Academics back creation of pan-Irish higher education area

Greater cross-border collaboration key to peace and prosperity, says learned society

November 22, 2021
Nationalists and Loyalists riot against one another at the Peace Wall interface gates  to illustrate Academics back creation of pan-Irish higher education area
Source: Getty

Greater cross-border collaboration on higher education will be fundamental to “peace and prosperity” in Northern Ireland and the Republic of Ireland, academics say.

A taskforce set up by a pan-Irish learned society, the Royal Irish Academy, calls on the Irish government and the Northern Ireland executive to use closer ties on research and education as a way of overcoming historic political and regional challenges, as well as the problems caused by Brexit and the coronavirus pandemic.

A series of reports propose the creation of an all-island charter on equality, diversity and inclusion that would combine existing targets and initiatives such as Athena Swan and the republic’s framework for consent, which addresses sexual harassment and misconduct, with an advisory council that would set targets, make recommendations and monitor progress.

Such a coordinated strategy would eliminative discrepancies in the relative focus on gender, religion, race, language, ethnicity, disability and LGBTQ+ issues, the academy argues.

They also call for the establishment of an all-island research and innovation advisory council, providing independent policy advice and evaluation across both jurisdictions. This could help avoid duplication of “expensive resources and capital infrastructure”, allowing universities to instead build on their strengths. Under such a system, institutions would be expected to declare their priorities and their hubs of research expertise “so as to enable clarity”.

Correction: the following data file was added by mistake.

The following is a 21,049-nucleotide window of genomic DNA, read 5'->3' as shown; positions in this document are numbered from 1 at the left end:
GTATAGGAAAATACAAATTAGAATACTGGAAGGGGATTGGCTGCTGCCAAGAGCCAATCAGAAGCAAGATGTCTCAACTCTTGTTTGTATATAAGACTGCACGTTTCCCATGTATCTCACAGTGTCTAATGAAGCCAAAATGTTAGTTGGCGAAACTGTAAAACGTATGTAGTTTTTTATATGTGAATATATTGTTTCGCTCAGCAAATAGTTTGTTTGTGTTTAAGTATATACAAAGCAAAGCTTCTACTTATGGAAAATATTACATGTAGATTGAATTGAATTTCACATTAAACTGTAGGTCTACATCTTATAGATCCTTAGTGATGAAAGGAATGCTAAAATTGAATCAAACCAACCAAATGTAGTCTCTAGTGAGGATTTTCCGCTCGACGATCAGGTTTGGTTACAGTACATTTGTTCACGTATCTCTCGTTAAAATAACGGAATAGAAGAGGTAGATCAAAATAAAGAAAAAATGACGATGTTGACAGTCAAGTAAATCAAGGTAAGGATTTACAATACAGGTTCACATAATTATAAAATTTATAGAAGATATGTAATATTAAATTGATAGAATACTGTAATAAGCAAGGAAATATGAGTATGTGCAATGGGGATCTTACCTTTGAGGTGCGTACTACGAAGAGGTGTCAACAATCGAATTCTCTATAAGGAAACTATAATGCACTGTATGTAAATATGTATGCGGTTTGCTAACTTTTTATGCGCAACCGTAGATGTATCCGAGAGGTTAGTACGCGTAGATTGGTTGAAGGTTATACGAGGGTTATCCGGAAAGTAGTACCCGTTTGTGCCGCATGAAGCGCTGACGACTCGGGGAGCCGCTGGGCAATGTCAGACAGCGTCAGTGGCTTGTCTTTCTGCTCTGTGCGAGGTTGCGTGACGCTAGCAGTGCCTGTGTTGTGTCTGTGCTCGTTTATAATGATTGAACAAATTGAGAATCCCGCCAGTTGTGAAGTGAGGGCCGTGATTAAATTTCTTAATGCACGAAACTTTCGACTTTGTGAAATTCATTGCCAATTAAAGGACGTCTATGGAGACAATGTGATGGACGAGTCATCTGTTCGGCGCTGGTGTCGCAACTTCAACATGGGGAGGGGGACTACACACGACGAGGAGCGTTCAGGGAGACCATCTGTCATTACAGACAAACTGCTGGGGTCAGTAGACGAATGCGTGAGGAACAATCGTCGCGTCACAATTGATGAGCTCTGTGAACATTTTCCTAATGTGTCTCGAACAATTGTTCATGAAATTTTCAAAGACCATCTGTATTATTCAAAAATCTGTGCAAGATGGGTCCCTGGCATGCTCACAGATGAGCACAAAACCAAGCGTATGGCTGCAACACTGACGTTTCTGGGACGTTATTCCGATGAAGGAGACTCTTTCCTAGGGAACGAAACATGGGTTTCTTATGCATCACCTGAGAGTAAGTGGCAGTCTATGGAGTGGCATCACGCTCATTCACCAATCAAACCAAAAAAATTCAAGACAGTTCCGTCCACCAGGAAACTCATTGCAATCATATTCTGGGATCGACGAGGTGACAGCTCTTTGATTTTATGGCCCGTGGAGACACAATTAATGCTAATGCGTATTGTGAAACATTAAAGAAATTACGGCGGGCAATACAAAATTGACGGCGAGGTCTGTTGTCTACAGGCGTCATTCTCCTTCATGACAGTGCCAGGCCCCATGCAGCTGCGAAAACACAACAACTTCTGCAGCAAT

The advisory council could also consider establishing an all-Ireland higher education and research area, facilitating greater student mobility, the reports say, suggesting that this could draw on the experience of Nordic countries that established similar arrangements between European Union and non-EU states.

Another recommendation is a planning body for the north-west of the island, an area that has been historically underfunded. Potentially this could involve the creation of a cross-border university, which was initially proposed in 2020.

Alongside these cross-border initiatives, the papers also call for more investment in research from both governments and for the establishment of a body to oversee tertiary education in Northern Ireland, since it is the only UK region without one.

Both parts of Ireland have faced funding squeezes over the past decade. In Northern Ireland, fees are capped at £4,275, compared with £9,250 in England, and Stormont – which only just re-emerged from political paralysis over power-sharing between unionists and republicans – has proved unwilling to make up the difference.

Universities in the Republic, where tuition is free, had faced a decade of budgetary constraints even before Covid-19 hit vital income from international students and commercial revenues.

Cross-border initiatives elicited very strong support across the submissions to the academy’s consultation, according to Gerry McKenna, senior vice-president of the RIA and former vice-chancellor of Ulster University. While some cross-border initiatives already exist, a stronger commitment was needed, he said.

“By its very nature, higher education and research doesn’t really respect borders. It is an international activity,” Professor McKenna said. “Within a relatively small island, such as Ireland, any false division that inhibits cooperation and collaboration is to the detriment of both parts of the island, irrespective of one’s political perspectives.

“Universities are an important player in terms of promoting social cohesion, promoting political tolerance, and support for democratic institutions themselves. This is not something that we should take for granted.

“A higher education system that embraces the entire island and all its regions is an important factor in promoting not just prosperity, but also peace and stability.”

anna.mckie@timeshighereducation.com

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Reader's comments (1)

In Ireland tuition fees are not quite so free at €3k per year for first u/g degree and €€€€for p/g. Still cheaper than NI but not free.

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